BACKGROUND. Waste disposal is approached differently in Mabopane residential area, commonly seen as an urban township due to the socio-economic circumstances of residents. Furthermore, few community members pay for waste removal services, whilst most residents illegally dump their household waste. The aim of this study was, therefore, to investigate household solid waste disposal methods deployed by the residents of Mabopane. METHODS. This study followed qualitative data collection through interviews and/or questionnaires RESULTS. A shocking observation was the fact that almost 60% of interviewees earned less than R3000 per month, whilst another 26% earned between R3000 and R7500. Moreover, more than 60% of the low-income household heads, were street vendors, and informal small-business owners. It was also observed that Mabopane residents deployed various methods to dispose of their household waste. The majority of residents (close to 40%) burn, illegally dump and bury their household waste. Community-based, which can be viewed as indigenous methods of waste management involve re-use, composting and animal feed are used by ~15% of residents, whilst a smaller percentage are involved in recycling (~10%). The remainder of the community makes use of waste removal services. CONCLUSIONS. As affordability was reported to be a key factor pertaining to waste management and disposal in Mabopane, it can be safely concluded that free waste disposal services to the community of Mabopane, monetary incentives to residents partaking in household waste separation, as well awareness and training campaigns concerning recycling and waste management, will reduce the linked environmental pollution. Overall, this study identified and documented the challenges faced by the community of the Mabopane area and their preferred waste disposal methods, and made recommendations that might solve community challenges. It contributed to waste management research, which will be useful to Tshwane Municipality and will help in improving waste management policies.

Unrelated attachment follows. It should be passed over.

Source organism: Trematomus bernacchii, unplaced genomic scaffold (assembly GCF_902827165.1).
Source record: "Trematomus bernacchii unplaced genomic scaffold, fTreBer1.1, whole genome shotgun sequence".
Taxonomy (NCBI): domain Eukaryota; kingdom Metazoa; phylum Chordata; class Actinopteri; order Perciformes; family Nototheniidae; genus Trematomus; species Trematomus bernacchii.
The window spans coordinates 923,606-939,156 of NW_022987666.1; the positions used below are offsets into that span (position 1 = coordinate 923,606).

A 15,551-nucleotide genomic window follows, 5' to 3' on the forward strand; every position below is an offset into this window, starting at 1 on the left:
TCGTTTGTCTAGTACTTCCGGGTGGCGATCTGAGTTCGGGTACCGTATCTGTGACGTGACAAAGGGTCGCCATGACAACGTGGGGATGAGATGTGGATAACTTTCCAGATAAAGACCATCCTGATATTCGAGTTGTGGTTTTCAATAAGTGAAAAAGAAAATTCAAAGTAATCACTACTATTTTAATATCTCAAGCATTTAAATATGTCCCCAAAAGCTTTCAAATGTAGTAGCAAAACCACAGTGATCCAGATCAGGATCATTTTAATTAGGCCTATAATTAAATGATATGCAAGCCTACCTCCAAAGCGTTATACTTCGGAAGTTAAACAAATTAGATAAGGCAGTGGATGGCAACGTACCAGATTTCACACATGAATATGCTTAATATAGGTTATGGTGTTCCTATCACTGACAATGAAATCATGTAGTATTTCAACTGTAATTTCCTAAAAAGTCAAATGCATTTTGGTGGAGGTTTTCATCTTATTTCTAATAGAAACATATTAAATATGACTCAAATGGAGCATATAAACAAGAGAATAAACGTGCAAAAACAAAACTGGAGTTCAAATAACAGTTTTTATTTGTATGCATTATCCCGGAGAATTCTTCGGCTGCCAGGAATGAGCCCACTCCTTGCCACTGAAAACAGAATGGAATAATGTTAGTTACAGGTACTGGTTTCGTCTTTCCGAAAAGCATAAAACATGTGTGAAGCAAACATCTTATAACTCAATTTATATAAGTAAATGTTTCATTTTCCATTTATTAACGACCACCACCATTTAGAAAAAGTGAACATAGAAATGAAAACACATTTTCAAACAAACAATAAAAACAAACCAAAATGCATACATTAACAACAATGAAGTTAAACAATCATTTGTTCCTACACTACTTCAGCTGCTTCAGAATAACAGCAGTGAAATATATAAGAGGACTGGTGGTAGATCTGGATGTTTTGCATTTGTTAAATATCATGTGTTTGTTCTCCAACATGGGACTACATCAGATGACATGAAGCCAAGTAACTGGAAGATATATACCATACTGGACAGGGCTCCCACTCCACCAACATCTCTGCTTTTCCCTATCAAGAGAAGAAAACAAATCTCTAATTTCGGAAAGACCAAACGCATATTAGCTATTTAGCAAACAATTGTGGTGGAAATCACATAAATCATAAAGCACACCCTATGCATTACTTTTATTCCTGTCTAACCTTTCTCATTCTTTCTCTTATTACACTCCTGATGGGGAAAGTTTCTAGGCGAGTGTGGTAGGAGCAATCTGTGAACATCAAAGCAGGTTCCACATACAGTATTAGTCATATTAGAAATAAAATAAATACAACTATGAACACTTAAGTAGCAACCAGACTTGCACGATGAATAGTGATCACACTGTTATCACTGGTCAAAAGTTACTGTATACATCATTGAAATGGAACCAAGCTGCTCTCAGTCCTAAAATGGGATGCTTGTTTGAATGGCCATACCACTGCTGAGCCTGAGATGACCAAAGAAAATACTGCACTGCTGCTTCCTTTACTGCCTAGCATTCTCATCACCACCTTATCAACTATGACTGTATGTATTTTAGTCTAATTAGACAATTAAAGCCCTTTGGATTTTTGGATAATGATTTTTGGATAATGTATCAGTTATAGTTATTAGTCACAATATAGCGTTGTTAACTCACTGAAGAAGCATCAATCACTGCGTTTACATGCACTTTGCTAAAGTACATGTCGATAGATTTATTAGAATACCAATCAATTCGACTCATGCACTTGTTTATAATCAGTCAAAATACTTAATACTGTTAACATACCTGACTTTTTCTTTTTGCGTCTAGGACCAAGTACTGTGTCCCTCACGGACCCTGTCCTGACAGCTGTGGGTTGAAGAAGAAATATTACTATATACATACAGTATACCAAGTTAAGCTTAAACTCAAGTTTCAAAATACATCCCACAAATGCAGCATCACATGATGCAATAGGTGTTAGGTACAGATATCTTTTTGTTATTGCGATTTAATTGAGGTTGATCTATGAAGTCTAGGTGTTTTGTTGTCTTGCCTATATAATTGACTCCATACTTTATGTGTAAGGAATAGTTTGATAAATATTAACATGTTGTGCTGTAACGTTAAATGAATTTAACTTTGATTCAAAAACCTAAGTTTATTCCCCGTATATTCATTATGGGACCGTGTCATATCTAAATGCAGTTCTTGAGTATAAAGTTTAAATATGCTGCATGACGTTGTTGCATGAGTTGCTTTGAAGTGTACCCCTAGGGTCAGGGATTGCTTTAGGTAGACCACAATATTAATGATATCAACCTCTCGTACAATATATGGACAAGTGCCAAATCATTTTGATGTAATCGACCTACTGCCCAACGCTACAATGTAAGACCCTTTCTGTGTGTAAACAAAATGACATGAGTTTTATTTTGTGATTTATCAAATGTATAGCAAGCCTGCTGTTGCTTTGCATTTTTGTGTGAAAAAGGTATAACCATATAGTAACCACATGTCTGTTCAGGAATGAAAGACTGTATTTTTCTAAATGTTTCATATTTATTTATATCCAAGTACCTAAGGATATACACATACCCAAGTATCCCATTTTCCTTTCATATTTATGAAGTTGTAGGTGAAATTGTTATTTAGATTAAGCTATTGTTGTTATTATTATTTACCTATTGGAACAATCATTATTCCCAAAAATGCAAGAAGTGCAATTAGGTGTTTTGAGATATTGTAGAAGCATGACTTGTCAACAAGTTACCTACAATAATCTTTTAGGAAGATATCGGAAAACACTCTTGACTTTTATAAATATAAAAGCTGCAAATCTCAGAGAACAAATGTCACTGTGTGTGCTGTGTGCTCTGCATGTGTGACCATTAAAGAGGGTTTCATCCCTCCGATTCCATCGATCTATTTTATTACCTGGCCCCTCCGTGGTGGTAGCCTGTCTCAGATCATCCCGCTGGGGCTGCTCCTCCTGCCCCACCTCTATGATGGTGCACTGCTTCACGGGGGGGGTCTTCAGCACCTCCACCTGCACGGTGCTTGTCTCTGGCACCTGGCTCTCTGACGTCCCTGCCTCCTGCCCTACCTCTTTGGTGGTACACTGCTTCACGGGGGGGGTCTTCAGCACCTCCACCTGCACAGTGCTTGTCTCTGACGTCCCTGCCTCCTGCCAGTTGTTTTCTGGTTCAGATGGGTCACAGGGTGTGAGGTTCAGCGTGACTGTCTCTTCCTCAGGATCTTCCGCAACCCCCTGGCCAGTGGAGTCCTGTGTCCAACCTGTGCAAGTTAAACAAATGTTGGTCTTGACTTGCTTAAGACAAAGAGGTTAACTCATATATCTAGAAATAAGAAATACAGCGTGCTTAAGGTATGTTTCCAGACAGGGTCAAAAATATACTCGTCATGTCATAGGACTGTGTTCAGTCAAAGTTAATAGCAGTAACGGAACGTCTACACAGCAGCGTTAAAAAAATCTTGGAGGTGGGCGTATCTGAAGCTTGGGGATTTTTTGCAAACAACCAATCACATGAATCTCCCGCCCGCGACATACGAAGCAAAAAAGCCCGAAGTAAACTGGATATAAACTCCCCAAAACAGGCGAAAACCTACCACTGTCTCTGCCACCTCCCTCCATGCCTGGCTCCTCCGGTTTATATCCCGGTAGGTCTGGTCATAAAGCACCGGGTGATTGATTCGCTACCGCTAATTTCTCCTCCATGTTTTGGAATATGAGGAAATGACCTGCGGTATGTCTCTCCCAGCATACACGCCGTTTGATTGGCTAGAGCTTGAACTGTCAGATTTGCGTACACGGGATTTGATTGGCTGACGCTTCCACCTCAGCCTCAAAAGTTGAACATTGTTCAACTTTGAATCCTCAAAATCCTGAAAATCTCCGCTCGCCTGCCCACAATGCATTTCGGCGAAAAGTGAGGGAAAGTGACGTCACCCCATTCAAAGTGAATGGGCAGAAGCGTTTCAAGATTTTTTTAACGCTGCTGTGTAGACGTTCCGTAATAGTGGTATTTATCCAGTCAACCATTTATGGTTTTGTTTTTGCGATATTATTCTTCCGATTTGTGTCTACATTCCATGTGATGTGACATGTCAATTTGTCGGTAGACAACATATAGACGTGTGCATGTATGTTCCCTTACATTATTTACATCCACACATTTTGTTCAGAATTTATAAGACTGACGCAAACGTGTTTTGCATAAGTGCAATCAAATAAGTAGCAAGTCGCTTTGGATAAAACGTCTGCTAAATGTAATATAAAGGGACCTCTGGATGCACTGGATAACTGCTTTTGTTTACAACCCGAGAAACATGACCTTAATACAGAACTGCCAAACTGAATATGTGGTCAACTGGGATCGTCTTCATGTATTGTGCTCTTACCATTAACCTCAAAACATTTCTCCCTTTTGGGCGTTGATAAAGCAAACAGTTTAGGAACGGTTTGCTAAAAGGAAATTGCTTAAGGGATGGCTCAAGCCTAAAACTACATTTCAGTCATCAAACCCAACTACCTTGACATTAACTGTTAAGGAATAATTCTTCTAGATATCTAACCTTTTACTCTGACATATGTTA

Keywords: Mabopane, unemployment, waste disposal, waste removal